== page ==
It feels almost like spring out today, and I saw some children swinging on swings in a park. The boy had his tummy on the swing seat and would push off with his feet, lift his legs, and let gravity take him, watching the ground fly by. The girl used a more traditional method, holding the chains and pumping with her feet, aiming for the sky. And though it's been a while since I've swung on a swing, the feelings all came back to me.
The effort, yes, especially as I start up. I step back and then swing forward while I lean back and put my legs out straight in front. On the return, I do the opposite: lean forward and tuck my legs tight under me. Repeat until I get as high as I want--and then it gets easier. Then I get to maintain: push and pull, lean and tuck. And enjoy the swoosh. The wind. The sky--my feet reach for it. The birds above me. The ground swinging below me. Yes, there are other people around, but on the swing, it's as though I'm alone in the world. Alone. Free. In control. Happy.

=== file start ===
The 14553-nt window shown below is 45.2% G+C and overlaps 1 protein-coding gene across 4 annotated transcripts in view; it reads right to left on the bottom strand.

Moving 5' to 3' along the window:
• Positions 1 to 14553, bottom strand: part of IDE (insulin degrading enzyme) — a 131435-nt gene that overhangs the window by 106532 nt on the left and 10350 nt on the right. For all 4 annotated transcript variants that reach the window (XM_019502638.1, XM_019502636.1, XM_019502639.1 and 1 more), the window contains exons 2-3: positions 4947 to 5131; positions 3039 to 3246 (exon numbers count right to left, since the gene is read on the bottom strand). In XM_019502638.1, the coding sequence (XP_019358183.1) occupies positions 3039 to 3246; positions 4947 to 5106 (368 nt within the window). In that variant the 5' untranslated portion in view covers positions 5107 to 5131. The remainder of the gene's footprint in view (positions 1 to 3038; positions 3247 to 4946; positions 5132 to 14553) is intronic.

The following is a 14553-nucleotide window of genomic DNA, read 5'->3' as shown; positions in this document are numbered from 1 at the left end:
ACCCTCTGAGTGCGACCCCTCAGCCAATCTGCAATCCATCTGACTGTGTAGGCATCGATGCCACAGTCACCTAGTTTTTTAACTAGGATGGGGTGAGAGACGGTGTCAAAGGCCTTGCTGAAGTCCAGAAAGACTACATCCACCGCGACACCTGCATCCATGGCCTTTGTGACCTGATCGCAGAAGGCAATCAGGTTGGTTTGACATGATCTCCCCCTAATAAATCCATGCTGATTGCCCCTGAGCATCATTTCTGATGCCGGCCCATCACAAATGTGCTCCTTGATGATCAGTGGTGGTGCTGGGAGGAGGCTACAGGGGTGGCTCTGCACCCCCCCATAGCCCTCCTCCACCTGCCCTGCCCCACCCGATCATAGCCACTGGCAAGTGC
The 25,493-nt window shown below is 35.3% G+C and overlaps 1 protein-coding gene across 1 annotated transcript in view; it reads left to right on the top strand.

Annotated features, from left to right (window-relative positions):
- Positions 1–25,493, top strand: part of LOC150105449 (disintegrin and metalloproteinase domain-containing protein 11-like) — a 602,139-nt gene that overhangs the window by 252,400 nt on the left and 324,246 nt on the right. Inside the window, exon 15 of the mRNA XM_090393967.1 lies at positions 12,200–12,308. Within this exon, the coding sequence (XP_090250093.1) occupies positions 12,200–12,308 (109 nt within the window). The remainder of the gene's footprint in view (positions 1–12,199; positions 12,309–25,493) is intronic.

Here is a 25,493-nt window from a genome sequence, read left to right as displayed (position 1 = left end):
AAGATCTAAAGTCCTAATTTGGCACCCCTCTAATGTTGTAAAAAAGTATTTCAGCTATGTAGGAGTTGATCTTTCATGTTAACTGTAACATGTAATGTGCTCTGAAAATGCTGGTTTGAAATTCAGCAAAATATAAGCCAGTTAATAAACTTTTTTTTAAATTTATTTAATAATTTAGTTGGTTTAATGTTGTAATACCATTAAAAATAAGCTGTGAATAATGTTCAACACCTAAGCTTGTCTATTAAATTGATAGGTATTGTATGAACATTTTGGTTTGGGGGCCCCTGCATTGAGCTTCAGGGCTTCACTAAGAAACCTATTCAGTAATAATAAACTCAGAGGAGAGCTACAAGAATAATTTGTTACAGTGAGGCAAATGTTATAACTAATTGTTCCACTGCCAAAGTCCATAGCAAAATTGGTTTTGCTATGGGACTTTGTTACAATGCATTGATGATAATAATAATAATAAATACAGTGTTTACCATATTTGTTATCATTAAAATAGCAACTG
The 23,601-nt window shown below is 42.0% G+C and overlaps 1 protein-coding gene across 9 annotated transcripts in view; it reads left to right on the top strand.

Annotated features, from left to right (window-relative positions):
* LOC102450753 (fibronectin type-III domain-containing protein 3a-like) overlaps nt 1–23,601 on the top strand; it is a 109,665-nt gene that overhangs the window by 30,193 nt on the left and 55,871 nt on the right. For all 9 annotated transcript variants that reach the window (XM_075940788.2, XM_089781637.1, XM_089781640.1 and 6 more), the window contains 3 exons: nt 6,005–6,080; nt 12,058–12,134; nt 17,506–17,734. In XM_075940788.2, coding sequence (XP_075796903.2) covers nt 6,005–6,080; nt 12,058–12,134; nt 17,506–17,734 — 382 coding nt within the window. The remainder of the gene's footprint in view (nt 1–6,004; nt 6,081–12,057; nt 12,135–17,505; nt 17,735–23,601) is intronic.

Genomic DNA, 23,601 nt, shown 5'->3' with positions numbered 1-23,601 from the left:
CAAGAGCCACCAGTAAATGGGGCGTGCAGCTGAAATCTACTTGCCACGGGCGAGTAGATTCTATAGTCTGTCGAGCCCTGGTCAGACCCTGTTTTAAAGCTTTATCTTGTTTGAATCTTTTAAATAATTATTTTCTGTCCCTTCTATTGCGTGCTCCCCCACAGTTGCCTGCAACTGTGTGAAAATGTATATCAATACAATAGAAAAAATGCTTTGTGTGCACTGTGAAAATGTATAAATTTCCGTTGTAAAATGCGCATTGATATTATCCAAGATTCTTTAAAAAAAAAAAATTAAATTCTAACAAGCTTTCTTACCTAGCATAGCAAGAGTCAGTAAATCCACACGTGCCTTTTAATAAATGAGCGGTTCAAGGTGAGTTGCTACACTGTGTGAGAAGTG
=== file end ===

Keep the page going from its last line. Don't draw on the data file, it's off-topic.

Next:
I've pushed my grandchildren on swings enough to know that the wonderful sensations of swinging on a swing are not unique to me. They feel it, too, and can swing for hours--as long as I push them. And there's something soothing about pushing a child on a swing, too. Maybe not the exact same as being on the swing, but close. And it occurs to me that maybe there should be more swingsets around so that all of us can take a turn now and then. Get on the swing, hold onto the chains, and push off into the sky. Maybe if we did that more, we'd get along better, be nicer to each other, be happier. It's an idea--and it wouldn't cost much money.